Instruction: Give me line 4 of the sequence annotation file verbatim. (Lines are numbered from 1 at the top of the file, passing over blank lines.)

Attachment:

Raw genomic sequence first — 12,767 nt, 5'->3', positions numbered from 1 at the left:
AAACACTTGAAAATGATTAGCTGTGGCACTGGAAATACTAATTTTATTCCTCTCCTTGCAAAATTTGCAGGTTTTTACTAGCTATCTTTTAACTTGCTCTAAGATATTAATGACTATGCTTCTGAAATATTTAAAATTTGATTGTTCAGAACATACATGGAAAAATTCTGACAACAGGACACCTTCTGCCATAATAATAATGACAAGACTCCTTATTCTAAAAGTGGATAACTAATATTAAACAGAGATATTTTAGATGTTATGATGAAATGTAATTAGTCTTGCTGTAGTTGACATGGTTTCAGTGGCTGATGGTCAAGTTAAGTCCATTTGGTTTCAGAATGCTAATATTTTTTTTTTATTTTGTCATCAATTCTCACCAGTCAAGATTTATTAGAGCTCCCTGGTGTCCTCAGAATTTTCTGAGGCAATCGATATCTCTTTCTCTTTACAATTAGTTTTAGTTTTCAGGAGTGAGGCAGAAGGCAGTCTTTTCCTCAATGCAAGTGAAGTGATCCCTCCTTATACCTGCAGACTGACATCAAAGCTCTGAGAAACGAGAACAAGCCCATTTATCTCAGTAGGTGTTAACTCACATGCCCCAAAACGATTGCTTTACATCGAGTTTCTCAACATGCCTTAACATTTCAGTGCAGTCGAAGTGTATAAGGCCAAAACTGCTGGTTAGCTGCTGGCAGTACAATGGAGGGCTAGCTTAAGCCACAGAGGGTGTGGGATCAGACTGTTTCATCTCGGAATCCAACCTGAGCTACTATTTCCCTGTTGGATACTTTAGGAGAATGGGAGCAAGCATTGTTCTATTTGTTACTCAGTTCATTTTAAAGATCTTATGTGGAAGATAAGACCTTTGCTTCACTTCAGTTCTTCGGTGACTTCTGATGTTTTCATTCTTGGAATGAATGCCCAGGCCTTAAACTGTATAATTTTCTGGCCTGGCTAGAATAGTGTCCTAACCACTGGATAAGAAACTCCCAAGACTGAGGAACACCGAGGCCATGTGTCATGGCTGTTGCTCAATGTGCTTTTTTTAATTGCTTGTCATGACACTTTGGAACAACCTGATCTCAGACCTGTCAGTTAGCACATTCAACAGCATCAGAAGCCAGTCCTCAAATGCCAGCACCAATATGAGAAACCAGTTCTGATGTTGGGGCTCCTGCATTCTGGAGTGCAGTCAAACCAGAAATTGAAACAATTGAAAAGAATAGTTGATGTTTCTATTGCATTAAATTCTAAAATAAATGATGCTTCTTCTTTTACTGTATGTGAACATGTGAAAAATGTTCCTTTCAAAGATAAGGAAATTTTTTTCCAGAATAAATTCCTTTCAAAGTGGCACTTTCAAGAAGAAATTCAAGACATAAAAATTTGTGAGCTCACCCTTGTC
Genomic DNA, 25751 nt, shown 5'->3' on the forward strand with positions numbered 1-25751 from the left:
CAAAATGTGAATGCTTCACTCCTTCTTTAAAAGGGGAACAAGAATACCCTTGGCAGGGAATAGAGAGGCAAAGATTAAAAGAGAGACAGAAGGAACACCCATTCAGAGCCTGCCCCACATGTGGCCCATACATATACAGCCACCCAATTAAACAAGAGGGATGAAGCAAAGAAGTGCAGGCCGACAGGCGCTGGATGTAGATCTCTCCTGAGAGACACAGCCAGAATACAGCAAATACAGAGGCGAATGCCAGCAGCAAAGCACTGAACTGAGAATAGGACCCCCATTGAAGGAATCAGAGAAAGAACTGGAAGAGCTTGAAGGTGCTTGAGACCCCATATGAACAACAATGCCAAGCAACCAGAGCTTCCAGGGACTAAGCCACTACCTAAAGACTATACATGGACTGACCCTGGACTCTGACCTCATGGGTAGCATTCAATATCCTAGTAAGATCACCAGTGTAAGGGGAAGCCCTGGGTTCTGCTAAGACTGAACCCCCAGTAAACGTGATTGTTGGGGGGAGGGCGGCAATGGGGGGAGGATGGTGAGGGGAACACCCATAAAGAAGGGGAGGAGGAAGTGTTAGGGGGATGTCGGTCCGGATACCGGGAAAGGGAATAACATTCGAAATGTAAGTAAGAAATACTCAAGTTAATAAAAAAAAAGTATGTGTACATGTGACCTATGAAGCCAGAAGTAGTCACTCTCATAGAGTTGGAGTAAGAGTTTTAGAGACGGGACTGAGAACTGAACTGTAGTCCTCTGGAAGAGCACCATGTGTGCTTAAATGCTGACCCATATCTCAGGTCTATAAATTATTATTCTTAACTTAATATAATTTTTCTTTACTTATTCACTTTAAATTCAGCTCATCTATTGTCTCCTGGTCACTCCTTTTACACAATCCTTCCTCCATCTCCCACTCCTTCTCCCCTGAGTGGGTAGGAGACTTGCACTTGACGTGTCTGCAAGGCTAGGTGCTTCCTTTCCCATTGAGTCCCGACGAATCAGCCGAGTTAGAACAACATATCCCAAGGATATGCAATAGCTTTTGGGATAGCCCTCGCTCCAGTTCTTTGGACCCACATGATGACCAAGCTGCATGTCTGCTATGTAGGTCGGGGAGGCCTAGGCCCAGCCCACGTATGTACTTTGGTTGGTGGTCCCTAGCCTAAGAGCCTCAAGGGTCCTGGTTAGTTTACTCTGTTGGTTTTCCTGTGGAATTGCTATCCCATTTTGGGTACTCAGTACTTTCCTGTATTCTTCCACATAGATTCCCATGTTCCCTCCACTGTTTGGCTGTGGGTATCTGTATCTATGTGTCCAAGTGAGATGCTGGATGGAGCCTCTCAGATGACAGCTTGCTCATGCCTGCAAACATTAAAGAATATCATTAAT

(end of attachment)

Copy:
CAAAATGTGAATGCTTCACTCCTTCTTTAAAAGGGGAACAAGAATACCCTTGGCAGGGAATAGAGAGGCAAAGATTAAAAGAGAGACAGAAGGAACACCCATTCAGAGCCTGCCCCACATGTGGCCCATACATATACAGCCACCCAATTAAACAAGAGGGATGAAGCAAAGAAGTGCAGGCCGACAGGCGCTGGATGTAGATCTCTCCTGAGAGACACAGCCAGAATACAGCAAATACAGAGGCGAATGCCAGCAGCAAAGCACTGAACTGAGAATAGGACCCCCATTGAAGGAATCAGAGAAAGAACTGGAAGAGCTTGAAGGTGCTTGAGACCCCATATGAACAACAATGCCAAGCAACCAGAGCTTCCAGGGACTAAGCCACTACCTAAAGACTATACATGGACTGACCCTGGACTCTGACCTCATGGGTAGCATTCAATATCCTAGTAAGATCACCAGTGTAAGGGGAAGCCCTGGGTTCTGCTAAGACTGAACCCCCAGTAAACGTGATTGTTGGGGGGAGGGCGGCAATGGGGGGAGGATGGTGAGGGGAACACCCATAAAGAAGGGGAGGAGGAAGTGTTAGGGGGATGTCGGTCCGGATACCGGGAAAGGGAATAACATTCGAAATGTAAGTAAGAAATACTCAAGTTAATAAAAAAAAAGTATGTGTACATGTGACCTATGAAGCCAGAAGTAGTCACTCTCATAGAGTTGGAGTAAGAGTTTTAGAGACGGGACTGAGAACTGAACTGTAGTCCTCTGGAAGAGCACCATGTGTGCTTAAATGCTGACCCATATCTCAGGTCTATAAATTATTATTCTTAACTTAATATAATTTTTCTTTACTTATTCACTTTAAATTCAGCTCATCTATTGTCTCCTGGTCACTCCTTTTACACAATCCTTCCTCCATCTCCCACTCCTTCTCCCCTGAGTGGGTAGGAGACTTGCACTTGACGTGTCTGCAAGGCTAGGTGCTTCCTTTCCCATTGAGTCCCGACGAATCAGCCGAGTTAGAACAACATATCCCAAGGATATGCAATAGCTTTTGGGATAGCCCTCGCTCCAGTTCTTTGGACCCACATGATGACCAAGCTGCATGTCTGCTATGTAGGTCGGGGAGGCCTAGGCCCAGCCCACGTATGTACTTTGGTTGGTGGTCCCTAGCCTAAGAGCCTCAAGGGTCCTGGTTAGTTTACTCTGTTGGTTTTCCTGTGGAATTGCTATCCCATTTTGGGTACTCAGTACTTTCCTGTATTCTTCCACATAGATTCCCATGTTCCCTCCACTGTTTGGCTGTGGGTATCTGTATCTATGTGTCCAAGTGAGATGCTGGATGGAGCCTCTCAGATGACAGCTTGCTCATGCCTGCAAACATTAAAGAATATCATTAAT